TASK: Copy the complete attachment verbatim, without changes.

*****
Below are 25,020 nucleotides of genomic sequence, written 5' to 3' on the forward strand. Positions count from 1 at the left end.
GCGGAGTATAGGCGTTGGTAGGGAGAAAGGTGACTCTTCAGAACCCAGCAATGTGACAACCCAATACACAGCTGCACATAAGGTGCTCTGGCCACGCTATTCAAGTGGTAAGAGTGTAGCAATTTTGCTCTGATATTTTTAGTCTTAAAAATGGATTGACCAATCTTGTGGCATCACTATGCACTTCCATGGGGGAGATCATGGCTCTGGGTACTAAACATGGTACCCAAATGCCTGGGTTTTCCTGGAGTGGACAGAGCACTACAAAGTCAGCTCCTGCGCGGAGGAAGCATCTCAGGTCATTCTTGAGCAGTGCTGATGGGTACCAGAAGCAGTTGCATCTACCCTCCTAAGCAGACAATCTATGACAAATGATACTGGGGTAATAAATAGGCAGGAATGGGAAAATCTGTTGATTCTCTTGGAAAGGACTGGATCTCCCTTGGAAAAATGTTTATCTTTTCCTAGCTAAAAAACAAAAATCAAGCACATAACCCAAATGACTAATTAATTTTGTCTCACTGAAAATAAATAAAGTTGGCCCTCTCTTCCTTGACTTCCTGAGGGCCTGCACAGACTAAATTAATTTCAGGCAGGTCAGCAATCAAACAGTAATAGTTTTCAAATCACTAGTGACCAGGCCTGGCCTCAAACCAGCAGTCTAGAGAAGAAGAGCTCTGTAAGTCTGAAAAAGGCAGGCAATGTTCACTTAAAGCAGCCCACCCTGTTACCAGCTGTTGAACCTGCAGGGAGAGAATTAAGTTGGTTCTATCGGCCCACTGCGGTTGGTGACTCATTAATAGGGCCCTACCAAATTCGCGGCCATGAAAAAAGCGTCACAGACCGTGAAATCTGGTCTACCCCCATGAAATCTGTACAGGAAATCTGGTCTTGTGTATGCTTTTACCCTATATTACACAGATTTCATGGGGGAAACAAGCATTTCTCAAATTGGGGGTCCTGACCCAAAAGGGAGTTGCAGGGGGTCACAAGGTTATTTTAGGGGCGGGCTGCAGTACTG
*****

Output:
Below are 25,020 nucleotides of genomic sequence, written 5' to 3' on the forward strand. Positions count from 1 at the left end.
GCGGAGTATAGGCGTTGGTAGGGAGAAAGGTGACTCTTCAGAACCCAGCAATGTGACAACCCAATACACAGCTGCACATAAGGTGCTCTGGCCACGCTATTCAAGTGGTAAGAGTGTAGCAATTTTGCTCTGATATTTTTAGTCTTAAAAATGGATTGACCAATCTTGTGGCATCACTATGCACTTCCATGGGGGAGATCATGGCTCTGGGTACTAAACATGGTACCCAAATGCCTGGGTTTTCCTGGAGTGGACAGAGCACTACAAAGTCAGCTCCTGCGCGGAGGAAGCATCTCAGGTCATTCTTGAGCAGTGCTGATGGGTACCAGAAGCAGTTGCATCTACCCTCCTAAGCAGACAATCTATGACAAATGATACTGGGGTAATAAATAGGCAGGAATGGGAAAATCTGTTGATTCTCTTGGAAAGGACTGGATCTCCCTTGGAAAAATGTTTATCTTTTCCTAGCTAAAAAACAAAAATCAAGCACATAACCCAAATGACTAATTAATTTTGTCTCACTGAAAATAAATAAAGTTGGCCCTCTCTTCCTTGACTTCCTGAGGGCCTGCACAGACTAAATTAATTTCAGGCAGGTCAGCAATCAAACAGTAATAGTTTTCAAATCACTAGTGACCAGGCCTGGCCTCAAACCAGCAGTCTAGAGAAGAAGAGCTCTGTAAGTCTGAAAAAGGCAGGCAATGTTCACTTAAAGCAGCCCACCCTGTTACCAGCTGTTGAACCTGCAGGGAGAGAATTAAGTTGGTTCTATCGGCCCACTGCGGTTGGTGACTCATTAATAGGGCCCTACCAAATTCGCGGCCATGAAAAAAGCGTCACAGACCGTGAAATCTGGTCTACCCCCATGAAATCTGTACAGGAAATCTGGTCTTGTGTATGCTTTTACCCTATATTACACAGATTTCATGGGGGAAACAAGCATTTCTCAAATTGGGGGTCCTGACCCAAAAGGGAGTTGCAGGGGGTCACAAGGTTATTTTAGGGGCGGGCTGCAGTACTG